Sikh community members speak to deputy commissioner regarding issues pertaining to provision of basic facilities
Updated Friday Apr 27 2018
PESHAWAR: Sikh community in the metropolis got a chance to put forward the issues they were facing, at an open court organised for the first time for minorities by the district administration at Gurdwara Bhai Joga Singh on Friday.
During the session locals told Peshawar Deputy Commissioner Dr Imran Hamid that they lacked certain facilities in the area such as those pertaining to security. They demanded security for their community school, saying it has been attacked in the past but still lacked proper measures. They were talking about the gun attack on the school that happened a few months back.
For security, locals suggested that the personnel withdrawn from VIPs in Khyber Pakhtunkhwa should be provided to them instead. They were referring to the security claimed to have been withdrawn from influential people in KP over Chief Justice of Pakistan Mian Saqib Nisar’s directives during his visit to Peshawar on April 19.
Sikh community members also spoke about hindrances they were facing in obtaining national identity cards, saying no officer attested their documents when they go for their NICs.
Besides, they added, the provincial government did not provide them the Sehat Insaf cards. The cards were issued to people of the province by KP government under its two-year health insurance scheme called Sehat Ka Insaf.
The locals also said stipend should be provided to caretakers of their gurdwaras just like a sum is allocated for prayer leaders of mosques. They also demanded a safe crematory ground to perform final rites of their deceased. “Even if it is a land of 20 marlas, we would accept it,” said one of the locals.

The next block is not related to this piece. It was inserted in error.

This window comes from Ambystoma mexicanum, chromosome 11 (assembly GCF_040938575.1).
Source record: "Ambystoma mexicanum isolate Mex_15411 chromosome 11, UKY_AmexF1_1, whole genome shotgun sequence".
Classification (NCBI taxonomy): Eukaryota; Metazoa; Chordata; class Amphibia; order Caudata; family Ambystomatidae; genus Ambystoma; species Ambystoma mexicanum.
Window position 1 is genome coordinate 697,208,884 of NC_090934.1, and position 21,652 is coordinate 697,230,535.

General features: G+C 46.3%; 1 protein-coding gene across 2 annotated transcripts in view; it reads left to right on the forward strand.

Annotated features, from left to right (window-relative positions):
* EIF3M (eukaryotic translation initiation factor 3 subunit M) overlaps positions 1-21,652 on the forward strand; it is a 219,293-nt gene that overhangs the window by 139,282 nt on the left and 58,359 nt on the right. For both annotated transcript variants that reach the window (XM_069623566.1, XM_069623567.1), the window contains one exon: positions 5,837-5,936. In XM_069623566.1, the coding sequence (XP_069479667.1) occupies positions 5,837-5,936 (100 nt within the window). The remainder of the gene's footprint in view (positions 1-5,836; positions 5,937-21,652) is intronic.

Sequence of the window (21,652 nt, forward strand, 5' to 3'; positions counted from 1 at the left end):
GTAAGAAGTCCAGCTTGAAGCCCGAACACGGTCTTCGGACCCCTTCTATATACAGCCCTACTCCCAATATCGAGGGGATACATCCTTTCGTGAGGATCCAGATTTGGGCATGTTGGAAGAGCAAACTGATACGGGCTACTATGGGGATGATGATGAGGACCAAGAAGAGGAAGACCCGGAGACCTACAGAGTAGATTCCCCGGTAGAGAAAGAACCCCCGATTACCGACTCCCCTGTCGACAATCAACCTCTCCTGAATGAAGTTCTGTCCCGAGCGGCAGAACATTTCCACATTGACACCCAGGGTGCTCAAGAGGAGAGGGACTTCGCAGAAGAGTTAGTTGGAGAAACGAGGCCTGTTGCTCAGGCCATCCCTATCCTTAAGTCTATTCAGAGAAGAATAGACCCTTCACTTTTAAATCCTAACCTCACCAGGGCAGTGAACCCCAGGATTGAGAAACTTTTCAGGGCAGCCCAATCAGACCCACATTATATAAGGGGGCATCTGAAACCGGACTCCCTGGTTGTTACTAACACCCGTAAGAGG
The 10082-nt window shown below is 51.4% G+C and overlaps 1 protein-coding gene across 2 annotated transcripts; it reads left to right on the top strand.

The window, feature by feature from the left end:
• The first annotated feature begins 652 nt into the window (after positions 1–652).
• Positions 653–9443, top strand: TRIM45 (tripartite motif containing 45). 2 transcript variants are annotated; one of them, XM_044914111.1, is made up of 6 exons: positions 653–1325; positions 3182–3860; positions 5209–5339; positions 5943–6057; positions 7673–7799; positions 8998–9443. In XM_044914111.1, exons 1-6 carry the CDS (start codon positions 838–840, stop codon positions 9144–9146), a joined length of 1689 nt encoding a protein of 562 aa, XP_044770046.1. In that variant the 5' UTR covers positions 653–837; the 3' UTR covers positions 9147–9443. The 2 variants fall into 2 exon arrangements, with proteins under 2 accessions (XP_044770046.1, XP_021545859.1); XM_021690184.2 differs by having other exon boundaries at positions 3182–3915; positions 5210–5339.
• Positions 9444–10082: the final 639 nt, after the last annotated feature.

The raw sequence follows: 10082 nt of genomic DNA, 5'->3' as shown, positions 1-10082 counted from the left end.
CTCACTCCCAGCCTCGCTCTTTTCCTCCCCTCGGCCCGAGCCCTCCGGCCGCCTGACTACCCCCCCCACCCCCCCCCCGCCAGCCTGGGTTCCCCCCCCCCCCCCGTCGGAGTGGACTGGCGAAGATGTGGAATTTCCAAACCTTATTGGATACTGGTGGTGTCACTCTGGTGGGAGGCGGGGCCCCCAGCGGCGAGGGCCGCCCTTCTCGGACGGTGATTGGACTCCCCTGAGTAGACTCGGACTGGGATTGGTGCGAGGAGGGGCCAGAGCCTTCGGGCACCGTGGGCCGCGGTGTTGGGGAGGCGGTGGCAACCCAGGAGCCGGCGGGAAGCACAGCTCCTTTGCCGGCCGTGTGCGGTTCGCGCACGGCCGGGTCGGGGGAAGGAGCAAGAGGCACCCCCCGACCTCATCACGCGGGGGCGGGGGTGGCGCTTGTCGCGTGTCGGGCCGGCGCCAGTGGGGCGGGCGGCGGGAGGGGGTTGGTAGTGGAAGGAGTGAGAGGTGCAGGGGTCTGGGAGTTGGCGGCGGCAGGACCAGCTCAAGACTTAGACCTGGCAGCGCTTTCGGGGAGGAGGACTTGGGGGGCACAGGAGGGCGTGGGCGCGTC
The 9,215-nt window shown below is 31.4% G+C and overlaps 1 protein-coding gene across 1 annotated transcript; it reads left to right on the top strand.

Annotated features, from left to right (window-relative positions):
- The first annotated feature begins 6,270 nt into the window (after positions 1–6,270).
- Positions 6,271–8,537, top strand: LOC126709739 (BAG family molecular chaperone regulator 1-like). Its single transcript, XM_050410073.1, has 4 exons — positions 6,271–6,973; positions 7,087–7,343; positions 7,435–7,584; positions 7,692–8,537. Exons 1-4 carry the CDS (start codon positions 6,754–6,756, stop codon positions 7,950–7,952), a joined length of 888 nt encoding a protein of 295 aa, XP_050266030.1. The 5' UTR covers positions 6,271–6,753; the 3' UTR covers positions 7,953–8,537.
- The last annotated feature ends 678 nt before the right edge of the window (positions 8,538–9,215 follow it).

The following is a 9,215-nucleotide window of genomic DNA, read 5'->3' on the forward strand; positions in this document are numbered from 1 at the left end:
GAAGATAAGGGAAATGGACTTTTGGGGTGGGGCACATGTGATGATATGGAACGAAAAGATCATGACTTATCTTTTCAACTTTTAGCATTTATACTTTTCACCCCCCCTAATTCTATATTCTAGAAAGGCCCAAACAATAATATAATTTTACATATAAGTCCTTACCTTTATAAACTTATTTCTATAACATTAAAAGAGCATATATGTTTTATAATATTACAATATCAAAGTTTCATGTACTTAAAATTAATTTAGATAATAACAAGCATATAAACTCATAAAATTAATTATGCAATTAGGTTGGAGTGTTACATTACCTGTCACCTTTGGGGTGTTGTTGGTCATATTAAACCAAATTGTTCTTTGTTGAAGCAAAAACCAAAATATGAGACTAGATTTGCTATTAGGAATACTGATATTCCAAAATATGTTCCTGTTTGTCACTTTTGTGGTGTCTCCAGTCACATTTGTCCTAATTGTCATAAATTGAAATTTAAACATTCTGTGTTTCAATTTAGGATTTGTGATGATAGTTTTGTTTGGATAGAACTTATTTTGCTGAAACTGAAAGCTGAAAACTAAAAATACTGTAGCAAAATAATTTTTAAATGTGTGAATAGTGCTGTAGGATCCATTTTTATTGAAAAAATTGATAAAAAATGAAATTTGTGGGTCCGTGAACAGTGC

Participants at the open court said they were facing issues in getting basic facilities despite being regular tax payers.
They also demanded that the Sikh marriage bill be passed in the KP Assembly as well, just like it was done in Punjab. The Punjab Assembly passed a bill on March 14, making Sikh community marriages legal.
Other than stating their grievances to the deputy commissioner, locals expressed their pleasure at his arrival for the first time to the gurdwara.
After listening to locals’ concerns, the deputy commissioner promised their issues would be solved and formed a five-member community comprising district administration officials and Sikh community members.
The deputy commissioner said they would try their best to address the grievances as soon as they are communicated.
The open court was held at Gurdwara Bhai Joga Singh in Peshawar’s Mohalla Jogan Shah, one of the famous Sikh neighbourhood’s in the city.